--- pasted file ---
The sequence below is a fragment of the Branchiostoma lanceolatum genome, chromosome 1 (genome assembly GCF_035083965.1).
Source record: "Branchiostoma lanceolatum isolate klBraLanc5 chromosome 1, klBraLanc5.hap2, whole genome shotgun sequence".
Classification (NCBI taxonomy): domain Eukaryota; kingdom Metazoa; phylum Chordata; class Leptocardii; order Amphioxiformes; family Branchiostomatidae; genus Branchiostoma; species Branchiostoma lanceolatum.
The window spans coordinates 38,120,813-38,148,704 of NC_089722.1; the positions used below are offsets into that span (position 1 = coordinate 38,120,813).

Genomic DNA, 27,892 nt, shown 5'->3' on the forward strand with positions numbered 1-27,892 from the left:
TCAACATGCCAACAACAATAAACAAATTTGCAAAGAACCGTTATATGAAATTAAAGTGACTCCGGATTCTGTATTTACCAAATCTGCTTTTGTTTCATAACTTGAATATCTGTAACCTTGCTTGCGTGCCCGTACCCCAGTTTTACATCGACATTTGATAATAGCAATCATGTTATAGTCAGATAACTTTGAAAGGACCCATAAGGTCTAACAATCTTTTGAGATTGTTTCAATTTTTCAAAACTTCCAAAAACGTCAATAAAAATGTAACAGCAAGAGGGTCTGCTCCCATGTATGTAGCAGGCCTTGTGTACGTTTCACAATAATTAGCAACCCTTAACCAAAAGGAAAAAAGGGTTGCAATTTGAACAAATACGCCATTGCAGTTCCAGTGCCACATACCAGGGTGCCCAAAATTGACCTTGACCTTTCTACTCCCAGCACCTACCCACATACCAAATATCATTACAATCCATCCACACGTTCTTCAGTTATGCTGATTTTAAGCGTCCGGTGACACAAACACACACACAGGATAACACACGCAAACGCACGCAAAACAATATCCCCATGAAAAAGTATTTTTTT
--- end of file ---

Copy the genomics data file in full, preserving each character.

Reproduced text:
The sequence below is a fragment of the Branchiostoma lanceolatum genome, chromosome 1 (genome assembly GCF_035083965.1).
Source record: "Branchiostoma lanceolatum isolate klBraLanc5 chromosome 1, klBraLanc5.hap2, whole genome shotgun sequence".
Classification (NCBI taxonomy): domain Eukaryota; kingdom Metazoa; phylum Chordata; class Leptocardii; order Amphioxiformes; family Branchiostomatidae; genus Branchiostoma; species Branchiostoma lanceolatum.
The window spans coordinates 38,120,813-38,148,704 of NC_089722.1; the positions used below are offsets into that span (position 1 = coordinate 38,120,813).

Genomic DNA, 27,892 nt, shown 5'->3' on the forward strand with positions numbered 1-27,892 from the left:
TCAACATGCCAACAACAATAAACAAATTTGCAAAGAACCGTTATATGAAATTAAAGTGACTCCGGATTCTGTATTTACCAAATCTGCTTTTGTTTCATAACTTGAATATCTGTAACCTTGCTTGCGTGCCCGTACCCCAGTTTTACATCGACATTTGATAATAGCAATCATGTTATAGTCAGATAACTTTGAAAGGACCCATAAGGTCTAACAATCTTTTGAGATTGTTTCAATTTTTCAAAACTTCCAAAAACGTCAATAAAAATGTAACAGCAAGAGGGTCTGCTCCCATGTATGTAGCAGGCCTTGTGTACGTTTCACAATAATTAGCAACCCTTAACCAAAAGGAAAAAAGGGTTGCAATTTGAACAAATACGCCATTGCAGTTCCAGTGCCACATACCAGGGTGCCCAAAATTGACCTTGACCTTTCTACTCCCAGCACCTACCCACATACCAAATATCATTACAATCCATCCACACGTTCTTCAGTTATGCTGATTTTAAGCGTCCGGTGACACAAACACACACACAGGATAACACACGCAAACGCACGCAAAACAATATCCCCATGAAAAAGTATTTTTTT